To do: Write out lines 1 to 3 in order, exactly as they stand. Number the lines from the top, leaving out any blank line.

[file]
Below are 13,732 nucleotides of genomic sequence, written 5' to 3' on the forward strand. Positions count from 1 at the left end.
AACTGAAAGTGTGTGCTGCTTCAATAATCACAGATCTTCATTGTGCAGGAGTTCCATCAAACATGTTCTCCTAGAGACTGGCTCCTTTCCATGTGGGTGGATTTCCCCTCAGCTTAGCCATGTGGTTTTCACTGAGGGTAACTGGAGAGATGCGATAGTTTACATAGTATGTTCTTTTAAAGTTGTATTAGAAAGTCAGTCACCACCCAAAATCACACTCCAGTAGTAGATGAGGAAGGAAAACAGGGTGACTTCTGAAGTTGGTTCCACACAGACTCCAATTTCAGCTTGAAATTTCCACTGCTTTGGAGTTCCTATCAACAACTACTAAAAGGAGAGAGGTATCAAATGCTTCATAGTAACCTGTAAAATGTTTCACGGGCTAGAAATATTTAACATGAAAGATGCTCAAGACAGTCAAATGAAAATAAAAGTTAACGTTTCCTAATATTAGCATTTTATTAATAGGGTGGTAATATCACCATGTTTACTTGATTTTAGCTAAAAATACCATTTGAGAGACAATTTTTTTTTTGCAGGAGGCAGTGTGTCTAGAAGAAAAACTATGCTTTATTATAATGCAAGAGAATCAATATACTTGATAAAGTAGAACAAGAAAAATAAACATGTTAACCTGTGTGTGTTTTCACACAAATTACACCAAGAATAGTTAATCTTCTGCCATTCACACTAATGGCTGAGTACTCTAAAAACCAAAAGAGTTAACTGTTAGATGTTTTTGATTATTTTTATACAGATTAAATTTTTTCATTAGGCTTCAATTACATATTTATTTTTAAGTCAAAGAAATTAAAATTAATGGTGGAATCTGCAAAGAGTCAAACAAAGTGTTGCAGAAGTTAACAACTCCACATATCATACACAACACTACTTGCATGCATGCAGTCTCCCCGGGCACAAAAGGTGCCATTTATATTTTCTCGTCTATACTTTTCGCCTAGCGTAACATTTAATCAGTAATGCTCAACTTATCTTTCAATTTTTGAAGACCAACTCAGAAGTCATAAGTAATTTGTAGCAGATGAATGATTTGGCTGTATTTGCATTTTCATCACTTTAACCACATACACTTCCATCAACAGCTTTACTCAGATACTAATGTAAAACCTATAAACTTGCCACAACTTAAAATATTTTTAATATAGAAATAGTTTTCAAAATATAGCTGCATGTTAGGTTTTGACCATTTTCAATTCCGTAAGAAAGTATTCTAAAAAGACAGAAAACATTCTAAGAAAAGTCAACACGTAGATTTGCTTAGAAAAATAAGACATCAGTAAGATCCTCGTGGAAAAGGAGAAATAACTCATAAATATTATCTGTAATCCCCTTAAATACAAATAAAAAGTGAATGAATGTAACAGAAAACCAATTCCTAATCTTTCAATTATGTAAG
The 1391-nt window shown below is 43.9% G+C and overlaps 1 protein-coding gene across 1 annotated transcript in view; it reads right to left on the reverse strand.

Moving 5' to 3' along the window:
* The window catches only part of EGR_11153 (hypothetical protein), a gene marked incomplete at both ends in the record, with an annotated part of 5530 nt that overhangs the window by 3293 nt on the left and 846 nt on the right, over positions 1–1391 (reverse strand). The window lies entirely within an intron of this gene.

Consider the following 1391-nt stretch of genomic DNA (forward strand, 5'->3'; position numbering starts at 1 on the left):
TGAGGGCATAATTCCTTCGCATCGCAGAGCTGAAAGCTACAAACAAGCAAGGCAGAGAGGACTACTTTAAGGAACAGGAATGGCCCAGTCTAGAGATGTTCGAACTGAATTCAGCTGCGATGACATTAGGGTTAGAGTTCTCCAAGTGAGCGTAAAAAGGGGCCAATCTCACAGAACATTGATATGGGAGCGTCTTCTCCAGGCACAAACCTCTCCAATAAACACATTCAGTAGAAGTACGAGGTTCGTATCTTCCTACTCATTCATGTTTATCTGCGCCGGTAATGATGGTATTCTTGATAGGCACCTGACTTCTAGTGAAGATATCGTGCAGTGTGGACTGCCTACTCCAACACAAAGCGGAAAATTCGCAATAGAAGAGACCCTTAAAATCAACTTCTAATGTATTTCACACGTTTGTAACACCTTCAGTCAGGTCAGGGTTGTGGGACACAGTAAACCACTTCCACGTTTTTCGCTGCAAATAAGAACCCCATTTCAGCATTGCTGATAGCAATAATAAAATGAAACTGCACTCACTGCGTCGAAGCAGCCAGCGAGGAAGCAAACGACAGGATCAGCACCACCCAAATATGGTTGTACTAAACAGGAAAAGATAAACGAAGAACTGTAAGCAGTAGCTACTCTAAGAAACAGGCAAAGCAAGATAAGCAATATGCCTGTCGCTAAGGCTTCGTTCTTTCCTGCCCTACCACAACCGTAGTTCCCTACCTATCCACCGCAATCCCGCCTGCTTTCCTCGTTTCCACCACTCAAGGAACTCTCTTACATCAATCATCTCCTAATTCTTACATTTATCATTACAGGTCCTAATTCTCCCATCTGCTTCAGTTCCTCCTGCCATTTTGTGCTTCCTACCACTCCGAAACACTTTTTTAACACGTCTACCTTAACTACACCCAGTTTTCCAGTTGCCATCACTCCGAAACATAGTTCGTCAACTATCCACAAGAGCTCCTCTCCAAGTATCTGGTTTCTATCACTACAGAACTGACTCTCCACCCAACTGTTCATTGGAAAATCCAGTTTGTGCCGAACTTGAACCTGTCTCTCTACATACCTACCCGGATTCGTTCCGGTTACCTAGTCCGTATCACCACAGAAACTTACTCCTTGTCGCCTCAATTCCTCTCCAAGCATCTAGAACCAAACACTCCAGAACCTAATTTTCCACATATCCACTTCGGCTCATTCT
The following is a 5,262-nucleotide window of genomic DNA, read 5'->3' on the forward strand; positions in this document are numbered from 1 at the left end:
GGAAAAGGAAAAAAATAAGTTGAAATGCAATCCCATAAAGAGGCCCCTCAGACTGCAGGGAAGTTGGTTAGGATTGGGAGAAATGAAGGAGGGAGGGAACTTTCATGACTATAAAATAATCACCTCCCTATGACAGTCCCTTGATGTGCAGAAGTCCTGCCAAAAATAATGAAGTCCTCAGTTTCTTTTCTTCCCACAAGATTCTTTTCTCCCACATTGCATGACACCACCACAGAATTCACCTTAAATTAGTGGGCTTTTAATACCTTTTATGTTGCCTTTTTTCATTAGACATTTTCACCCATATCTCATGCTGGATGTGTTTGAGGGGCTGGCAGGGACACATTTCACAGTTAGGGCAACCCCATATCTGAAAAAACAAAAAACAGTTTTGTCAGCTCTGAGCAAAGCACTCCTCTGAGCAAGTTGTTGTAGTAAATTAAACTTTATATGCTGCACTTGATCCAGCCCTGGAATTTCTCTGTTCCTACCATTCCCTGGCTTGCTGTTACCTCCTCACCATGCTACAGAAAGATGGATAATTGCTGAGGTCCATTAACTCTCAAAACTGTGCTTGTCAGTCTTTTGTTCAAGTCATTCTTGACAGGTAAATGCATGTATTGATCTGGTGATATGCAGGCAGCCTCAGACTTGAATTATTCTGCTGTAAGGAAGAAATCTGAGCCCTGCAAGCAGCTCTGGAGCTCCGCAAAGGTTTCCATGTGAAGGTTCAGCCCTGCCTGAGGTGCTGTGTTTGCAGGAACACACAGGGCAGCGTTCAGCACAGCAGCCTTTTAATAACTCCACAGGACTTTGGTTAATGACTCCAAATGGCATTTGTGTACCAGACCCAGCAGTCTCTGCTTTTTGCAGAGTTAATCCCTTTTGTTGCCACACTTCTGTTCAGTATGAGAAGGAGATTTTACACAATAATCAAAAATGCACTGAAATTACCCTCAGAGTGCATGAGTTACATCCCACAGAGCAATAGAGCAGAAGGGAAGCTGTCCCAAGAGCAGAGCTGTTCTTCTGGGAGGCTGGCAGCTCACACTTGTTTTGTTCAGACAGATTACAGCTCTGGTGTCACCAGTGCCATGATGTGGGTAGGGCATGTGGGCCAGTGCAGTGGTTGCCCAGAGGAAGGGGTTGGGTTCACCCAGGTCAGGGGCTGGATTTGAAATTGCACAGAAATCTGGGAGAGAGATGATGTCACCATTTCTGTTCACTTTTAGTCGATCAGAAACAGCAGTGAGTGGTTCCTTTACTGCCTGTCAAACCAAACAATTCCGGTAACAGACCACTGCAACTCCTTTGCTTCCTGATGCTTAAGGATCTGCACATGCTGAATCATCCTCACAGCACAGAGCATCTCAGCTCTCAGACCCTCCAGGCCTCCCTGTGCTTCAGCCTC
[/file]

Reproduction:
Below are 13,732 nucleotides of genomic sequence, written 5' to 3' on the forward strand. Positions count from 1 at the left end.
AACTGAAAGTGTGTGCTGCTTCAATAATCACAGATCTTCATTGTGCAGGAGTTCCATCAAACATGTTCTCCTAGAGACTGGCTCCTTTCCATGTGGGTGGATTTCCCCTCAGCTTAGCCATGTGGTTTTCACTGAGGGTAACTGGAGAGATGCGATAGTTTACATAGTATGTTCTTTTAAAGTTGTATTAGAAAGTCAGTCACCACCCAAAATCACACTCCAGTAGTAGATGAGGAAGGAAAACAGGGTGACTTCTGAAGTTGGTTCCACACAGACTCCAATTTCAGCTTGAAATTTCCACTGCTTTGGAGTTCCTATCAACAACTACTAAAAGGAGAGAGGTATCAAATGCTTCATAGTAACCTGTAAAATGTTTCACGGGCTAGAAATATTTAACATGAAAGATGCTCAAGACAGTCAAATGAAAATAAAAGTTAACGTTTCCTAATATTAGCATTTTATTAATAGGGTGGTAATATCACCATGTTTACTTGATTTTAGCTAAAAATACCATTTGAGAGACAATTTTTTTTTTGCAGGAGGCAGTGTGTCTAGAAGAAAAACTATGCTTTATTATAATGCAAGAGAATCAATATACTTGATAAAGTAGAACAAGAAAAATAAACATGTTAACCTGTGTGTGTTTTCACACAAATTACACCAAGAATAGTTAATCTTCTGCCATTCACACTAATGGCTGAGTACTCTAAAAACCAAAAGAGTTAACTGTTAGATGTTTTTGATTATTTTTATACAGATTAAATTTTTTCATTAGGCTTCAATTACATATTTATTTTTAAGTCAAAGAAATTAAAATTAATGGTGGAATCTGCAAAGAGTCAAACAAAGTGTTGCAGAAGTTAACAACTCCACATATCATACACAACACTACTTGCATGCATGCAGTCTCCCCGGGCACAAAAGGTGCCATTTATATTTTCTCGTCTATACTTTTCGCCTAGCGTAACATTTAATCAGTAATGCTCAACTTATCTTTCAATTTTTGAAGACCAACTCAGAAGTCATAAGTAATTTGTAGCAGATGAATGATTTGGCTGTATTTGCATTTTCATCACTTTAACCACATACACTTCCATCAACAGCTTTACTCAGATACTAATGTAAAACCTATAAACTTGCCACAACTTAAAATATTTTTAATATAGAAATAGTTTTCAAAATATAGCTGCATGTTAGGTTTTGACCATTTTCAATTCCGTAAGAAAGTATTCTAAAAAGACAGAAAACATTCTAAGAAAAGTCAACACGTAGATTTGCTTAGAAAAATAAGACATCAGTAAGATCCTCGTGGAAAAGGAGAAATAACTCATAAATATTATCTGTAATCCCCTTAAATACAAATAAAAAGTGAATGAATGTAACAGAAAACCAATTCCTAATCTTTCAATTATGTAAG
The 1391-nt window shown below is 43.9% G+C and overlaps 1 protein-coding gene across 1 annotated transcript in view; it reads right to left on the reverse strand.